Retail health clinics are fine for a short-term illness or as a backup, but they should not replace a long-term relationship with a primary care physician.

newsThe hot trend of making health care more convenient is showing up in more and more local drugstores and big box chains in the form of retail health clinics, reports the March 2016 Harvard Health Letter. “Twenty years ago you had to go to an emergency department if you got sick and needed immediate care. Now we have an explosion of options, such as retail health clinics,” says Dr. Ateev Mehrotra, a researcher on the topic and an associate professor of health care policy at Harvard Medical School.

Retail health clinics have many perks. They’re easy to get into, with extended hours and no appointments necessary, and they’re staffed by a nurse practitioner or a physician assistant. The clinics offer all kinds of health services—everything from treating minor illness like colds, pinkeye, or urinary tract infections to providing physicals, health screenings, and vaccinations—and the prices are often more affordable than other options. “We have found in our data that clinics are 30% to 40% cheaper than a doctor’s office visit, and 80% cheaper than an emergency room visit,” says Dr. Mehrotra.

Does the lower price translate into poor-quality care? “We’ve found that the quality of care at retail clinics is equal to or superior to some doctor’s offices, because the clinics are more likely to follow national guidelines of care,” says Dr. Mehrotra.

Despite all the perks, retail health clinics may not be right for everyone. A report from the American College of Physicians published online Oct. 13, 2015, in Annals of Internal Medicine maintains that the clinics are fine for a short-term illness or as a backup when people can’t see their doctors, but they should not replace a long-term relationship with a primary care physician. Dr. Mehrotra agrees.

Read the full-length article: “Should you use a retail health clinic?”

Also in the March 2016 issue of the Harvard Health Letter:

* The health benefits and risks of owning a pet

* Are prescription pain pills worth the risk?

* How to build a better bladder and stay dry

The Harvard Health Letter is available from Harvard Health Publications, the publishing division of Harvard Medical School, for $20 per year. Subscribe at http://www.health.harvard.edu/health or by calling 877-649-9457 (toll-free)

Americans Low In Vitamin E

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didyouknow?Royal River Natural Foods, a locally-owned independent natural health store in Freeport, Maine, reports a new study that found people of all ages are low in vitamin E, and particularly those 20 to 30 years old. Vitamin E may extend life, aid the brain, and help ensure healthy reproduction.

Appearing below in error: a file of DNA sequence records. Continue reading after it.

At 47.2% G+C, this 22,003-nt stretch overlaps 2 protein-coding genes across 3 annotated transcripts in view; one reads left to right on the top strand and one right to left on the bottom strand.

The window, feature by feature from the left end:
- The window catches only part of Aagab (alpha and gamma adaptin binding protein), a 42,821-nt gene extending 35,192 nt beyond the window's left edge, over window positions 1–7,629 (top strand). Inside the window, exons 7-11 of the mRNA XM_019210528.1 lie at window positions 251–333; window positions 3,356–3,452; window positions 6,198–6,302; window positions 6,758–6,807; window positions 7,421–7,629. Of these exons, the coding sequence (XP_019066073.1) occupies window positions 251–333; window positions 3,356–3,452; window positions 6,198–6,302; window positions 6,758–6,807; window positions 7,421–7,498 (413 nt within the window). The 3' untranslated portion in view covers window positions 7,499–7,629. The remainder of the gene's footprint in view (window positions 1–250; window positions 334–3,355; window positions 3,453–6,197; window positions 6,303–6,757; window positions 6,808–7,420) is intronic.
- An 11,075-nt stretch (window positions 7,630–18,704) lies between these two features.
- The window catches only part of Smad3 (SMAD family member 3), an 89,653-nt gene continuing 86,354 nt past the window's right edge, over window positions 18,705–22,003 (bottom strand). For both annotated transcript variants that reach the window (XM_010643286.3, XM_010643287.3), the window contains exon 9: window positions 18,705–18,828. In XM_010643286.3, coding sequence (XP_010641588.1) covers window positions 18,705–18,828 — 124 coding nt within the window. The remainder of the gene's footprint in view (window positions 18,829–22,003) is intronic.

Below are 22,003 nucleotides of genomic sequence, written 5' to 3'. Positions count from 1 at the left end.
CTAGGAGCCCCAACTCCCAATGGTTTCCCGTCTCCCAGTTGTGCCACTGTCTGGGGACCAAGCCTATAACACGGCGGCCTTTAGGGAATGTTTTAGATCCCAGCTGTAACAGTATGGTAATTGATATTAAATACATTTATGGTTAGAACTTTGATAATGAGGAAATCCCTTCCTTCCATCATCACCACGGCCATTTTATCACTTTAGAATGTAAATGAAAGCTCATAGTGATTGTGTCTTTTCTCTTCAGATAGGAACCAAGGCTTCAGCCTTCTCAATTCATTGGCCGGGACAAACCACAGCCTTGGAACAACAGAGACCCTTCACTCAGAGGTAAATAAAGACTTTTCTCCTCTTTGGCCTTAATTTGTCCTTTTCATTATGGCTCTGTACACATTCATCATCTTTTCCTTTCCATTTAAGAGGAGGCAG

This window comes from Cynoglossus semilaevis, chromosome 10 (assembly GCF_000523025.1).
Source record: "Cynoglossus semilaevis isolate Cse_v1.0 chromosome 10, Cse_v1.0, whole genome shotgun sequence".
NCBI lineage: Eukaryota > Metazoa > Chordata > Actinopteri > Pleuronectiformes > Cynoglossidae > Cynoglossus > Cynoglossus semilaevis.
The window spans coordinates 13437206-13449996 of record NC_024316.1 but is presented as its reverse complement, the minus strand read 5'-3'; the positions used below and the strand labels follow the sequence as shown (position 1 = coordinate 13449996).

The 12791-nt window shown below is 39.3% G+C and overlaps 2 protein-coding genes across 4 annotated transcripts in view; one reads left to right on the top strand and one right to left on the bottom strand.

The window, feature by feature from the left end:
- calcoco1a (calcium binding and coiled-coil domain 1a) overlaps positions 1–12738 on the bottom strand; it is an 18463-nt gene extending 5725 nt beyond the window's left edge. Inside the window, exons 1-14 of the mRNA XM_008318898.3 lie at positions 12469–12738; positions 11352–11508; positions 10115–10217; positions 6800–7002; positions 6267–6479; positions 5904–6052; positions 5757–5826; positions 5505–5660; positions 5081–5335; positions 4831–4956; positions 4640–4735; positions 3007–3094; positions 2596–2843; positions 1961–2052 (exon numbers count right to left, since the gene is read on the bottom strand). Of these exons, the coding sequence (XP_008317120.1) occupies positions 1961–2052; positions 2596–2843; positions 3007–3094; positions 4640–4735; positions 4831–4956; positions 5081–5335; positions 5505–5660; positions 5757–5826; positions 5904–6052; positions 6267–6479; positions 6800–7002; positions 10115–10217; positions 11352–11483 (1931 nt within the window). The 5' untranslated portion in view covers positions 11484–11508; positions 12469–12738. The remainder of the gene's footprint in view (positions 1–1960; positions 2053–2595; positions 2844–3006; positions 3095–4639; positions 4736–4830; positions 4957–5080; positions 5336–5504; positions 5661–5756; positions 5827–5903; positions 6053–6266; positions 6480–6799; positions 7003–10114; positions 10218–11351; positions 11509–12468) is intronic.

The report is part of the January 2016, issue of “Natural Insights for Well Being®”, which Royal River Natural Foods publishes free each month to help inform the Freeport community of the latest scientific discoveries in nutrition. Also in the January issue, college students with depression saw symptoms subside after taking omega-3 fish oil capsules for three weeks and postmenopausal women who continued taking vitamin D after stopping hormone replacement therapy were 26 percent less likely to develop breast cancer compared to women who stopped taking or who had never taken vitamin D, among other important findings.

“The findings this month are important for young adults looking to start a family, for students who want to do well in school, or women who want to reduce chances of breast cancer,” said Becky Foster, supplement manager. “New findings this month include studies from scientific journals such as the ‘Journal of the Public Library of Science – One,’ the ‘Journal of Nutrition,’ and the ‘Journal of Applied Physiology,’ among others.”

“Natural Insights for Well Being®” is free, and Royal River Natural Foods invites all those who wish to gain more valuable nutrition knowledge to stop in and pick up the January issue and meet the friendly, knowledgeable staff.

About the company:
Founded in 1994, Royal River Natural Foods is a unique community, natural food store. They are committed to well-being, body and soul. Experience their outstanding customer service in a warm and welcoming environment. Royal River Natural Foods proudly features local organic food, produce, locally-raised beef, chicken, lamb, pork and seafood, healthy takeout foods, bulk foods, snacks, special dietary products, specialty wines, micro-brewed beers, gourmet food made in Maine, unique gifts, eco-friendly products and much more. Royal River Natural Foods is committed to providing local, organic and sustainably-produced foods that enrich their customers’ lives. For more information about Royal River Natural Foods, visit their website at http://www.rrnf.com.

Radiofrequency Nerve Ablation: What’s In It For You?

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This article is courtesy of PRWeb, please share your comments below…..